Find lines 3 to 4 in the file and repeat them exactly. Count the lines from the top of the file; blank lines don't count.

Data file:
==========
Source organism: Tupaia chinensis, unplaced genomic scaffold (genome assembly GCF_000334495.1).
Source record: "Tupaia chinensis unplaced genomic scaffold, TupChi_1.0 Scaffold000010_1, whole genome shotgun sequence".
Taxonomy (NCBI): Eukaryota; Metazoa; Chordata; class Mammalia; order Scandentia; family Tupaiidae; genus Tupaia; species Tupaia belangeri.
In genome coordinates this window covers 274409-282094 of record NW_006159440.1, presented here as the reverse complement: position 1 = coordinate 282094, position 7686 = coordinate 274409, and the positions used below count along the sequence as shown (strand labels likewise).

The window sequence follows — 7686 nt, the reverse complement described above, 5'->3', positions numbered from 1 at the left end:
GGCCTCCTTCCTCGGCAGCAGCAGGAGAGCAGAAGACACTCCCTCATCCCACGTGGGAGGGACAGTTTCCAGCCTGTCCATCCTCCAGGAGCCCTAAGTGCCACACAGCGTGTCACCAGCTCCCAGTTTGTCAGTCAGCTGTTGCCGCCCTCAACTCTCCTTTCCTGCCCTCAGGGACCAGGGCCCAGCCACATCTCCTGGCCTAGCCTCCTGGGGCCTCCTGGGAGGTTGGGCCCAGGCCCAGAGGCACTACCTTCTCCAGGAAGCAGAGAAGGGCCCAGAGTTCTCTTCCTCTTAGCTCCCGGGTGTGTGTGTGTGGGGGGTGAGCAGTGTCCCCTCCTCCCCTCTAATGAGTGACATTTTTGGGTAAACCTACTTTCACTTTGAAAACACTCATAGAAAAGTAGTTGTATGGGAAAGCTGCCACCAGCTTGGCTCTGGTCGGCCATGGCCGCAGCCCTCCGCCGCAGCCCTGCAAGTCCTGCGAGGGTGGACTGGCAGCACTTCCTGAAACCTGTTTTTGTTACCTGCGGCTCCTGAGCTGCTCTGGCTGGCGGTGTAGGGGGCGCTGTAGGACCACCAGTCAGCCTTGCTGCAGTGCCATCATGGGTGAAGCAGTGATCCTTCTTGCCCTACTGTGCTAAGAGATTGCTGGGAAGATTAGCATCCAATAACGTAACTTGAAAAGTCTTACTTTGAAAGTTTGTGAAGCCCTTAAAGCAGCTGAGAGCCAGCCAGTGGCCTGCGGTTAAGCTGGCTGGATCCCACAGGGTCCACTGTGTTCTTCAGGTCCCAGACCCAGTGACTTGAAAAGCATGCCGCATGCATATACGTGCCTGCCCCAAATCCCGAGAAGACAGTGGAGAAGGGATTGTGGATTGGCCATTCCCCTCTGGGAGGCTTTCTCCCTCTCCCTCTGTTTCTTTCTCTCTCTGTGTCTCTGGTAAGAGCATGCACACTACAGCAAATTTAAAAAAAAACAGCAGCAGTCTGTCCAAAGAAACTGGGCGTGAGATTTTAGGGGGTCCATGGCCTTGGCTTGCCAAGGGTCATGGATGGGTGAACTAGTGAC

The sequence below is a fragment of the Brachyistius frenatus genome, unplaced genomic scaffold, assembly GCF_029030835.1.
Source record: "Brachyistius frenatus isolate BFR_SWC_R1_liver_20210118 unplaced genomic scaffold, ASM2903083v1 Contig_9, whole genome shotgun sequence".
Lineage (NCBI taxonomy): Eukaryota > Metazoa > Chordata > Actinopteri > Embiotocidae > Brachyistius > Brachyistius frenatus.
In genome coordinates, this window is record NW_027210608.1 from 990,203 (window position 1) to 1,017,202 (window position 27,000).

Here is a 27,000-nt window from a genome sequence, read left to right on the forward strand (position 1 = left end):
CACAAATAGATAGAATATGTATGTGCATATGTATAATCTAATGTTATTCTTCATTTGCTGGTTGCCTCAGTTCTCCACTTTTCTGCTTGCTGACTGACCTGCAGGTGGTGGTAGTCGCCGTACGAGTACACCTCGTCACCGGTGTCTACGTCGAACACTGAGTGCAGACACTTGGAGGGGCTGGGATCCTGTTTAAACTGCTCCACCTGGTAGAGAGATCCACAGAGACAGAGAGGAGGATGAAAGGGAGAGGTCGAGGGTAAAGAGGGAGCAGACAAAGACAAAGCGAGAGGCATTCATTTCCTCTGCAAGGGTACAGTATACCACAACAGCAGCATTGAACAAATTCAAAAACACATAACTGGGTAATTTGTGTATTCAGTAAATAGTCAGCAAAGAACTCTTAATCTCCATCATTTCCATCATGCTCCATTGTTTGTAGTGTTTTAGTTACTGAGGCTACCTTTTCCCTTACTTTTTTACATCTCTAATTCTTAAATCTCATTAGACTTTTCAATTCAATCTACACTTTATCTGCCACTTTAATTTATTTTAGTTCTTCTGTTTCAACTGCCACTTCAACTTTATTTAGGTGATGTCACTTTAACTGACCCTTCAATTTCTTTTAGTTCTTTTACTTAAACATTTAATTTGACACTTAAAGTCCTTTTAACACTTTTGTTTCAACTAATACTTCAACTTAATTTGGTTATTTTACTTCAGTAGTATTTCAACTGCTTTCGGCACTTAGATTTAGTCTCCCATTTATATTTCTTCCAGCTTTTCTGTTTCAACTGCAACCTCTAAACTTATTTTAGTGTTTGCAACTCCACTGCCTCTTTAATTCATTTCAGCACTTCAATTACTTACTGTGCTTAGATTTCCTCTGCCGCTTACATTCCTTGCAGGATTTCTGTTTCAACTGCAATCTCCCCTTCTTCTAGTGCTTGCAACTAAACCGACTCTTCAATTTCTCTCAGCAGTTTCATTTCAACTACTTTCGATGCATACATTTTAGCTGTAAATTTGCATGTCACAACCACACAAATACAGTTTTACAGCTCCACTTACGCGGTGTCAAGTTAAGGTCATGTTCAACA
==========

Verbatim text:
Taxonomy (NCBI): Eukaryota; Metazoa; Chordata; class Mammalia; order Scandentia; family Tupaiidae; genus Tupaia; species Tupaia belangeri.
In genome coordinates this window covers 274409-282094 of record NW_006159440.1, presented here as the reverse complement: position 1 = coordinate 282094, position 7686 = coordinate 274409, and the positions used below count along the sequence as shown (strand labels likewise).